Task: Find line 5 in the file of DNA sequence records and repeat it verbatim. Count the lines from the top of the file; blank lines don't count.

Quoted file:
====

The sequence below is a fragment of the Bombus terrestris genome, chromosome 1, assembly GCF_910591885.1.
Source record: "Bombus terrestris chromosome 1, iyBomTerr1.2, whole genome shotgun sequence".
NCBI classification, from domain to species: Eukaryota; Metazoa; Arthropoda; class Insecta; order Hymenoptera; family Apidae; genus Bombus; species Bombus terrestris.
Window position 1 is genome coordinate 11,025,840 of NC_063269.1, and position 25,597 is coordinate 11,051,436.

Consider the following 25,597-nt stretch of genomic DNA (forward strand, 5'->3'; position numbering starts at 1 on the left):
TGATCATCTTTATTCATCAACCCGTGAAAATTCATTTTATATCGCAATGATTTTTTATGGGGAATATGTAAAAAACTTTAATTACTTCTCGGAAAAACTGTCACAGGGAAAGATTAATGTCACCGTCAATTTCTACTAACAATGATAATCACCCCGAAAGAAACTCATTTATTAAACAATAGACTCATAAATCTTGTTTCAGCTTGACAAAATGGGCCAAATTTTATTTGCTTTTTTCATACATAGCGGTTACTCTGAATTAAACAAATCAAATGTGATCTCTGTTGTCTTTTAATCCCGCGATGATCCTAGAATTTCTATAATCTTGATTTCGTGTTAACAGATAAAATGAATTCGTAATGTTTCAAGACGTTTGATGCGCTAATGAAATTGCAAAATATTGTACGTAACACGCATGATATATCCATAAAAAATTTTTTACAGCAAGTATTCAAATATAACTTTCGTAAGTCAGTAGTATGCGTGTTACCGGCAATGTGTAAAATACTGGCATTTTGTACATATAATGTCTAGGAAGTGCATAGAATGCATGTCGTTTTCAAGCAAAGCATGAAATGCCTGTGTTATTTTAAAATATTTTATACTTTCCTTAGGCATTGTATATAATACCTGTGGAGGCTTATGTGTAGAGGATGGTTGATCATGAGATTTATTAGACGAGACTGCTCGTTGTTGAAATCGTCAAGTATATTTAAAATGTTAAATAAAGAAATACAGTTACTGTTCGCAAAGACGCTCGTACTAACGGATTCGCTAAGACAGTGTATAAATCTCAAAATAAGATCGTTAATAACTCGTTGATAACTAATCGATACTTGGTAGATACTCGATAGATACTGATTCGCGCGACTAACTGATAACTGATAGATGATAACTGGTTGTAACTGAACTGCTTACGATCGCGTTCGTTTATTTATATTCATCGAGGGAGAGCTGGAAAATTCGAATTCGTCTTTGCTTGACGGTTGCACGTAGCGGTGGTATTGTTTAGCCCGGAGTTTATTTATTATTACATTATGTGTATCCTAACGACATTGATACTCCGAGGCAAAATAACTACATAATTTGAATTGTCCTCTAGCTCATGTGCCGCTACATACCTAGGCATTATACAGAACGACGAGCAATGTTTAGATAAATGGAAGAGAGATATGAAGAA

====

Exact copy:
Consider the following 25,597-nt stretch of genomic DNA (forward strand, 5'->3'; position numbering starts at 1 on the left):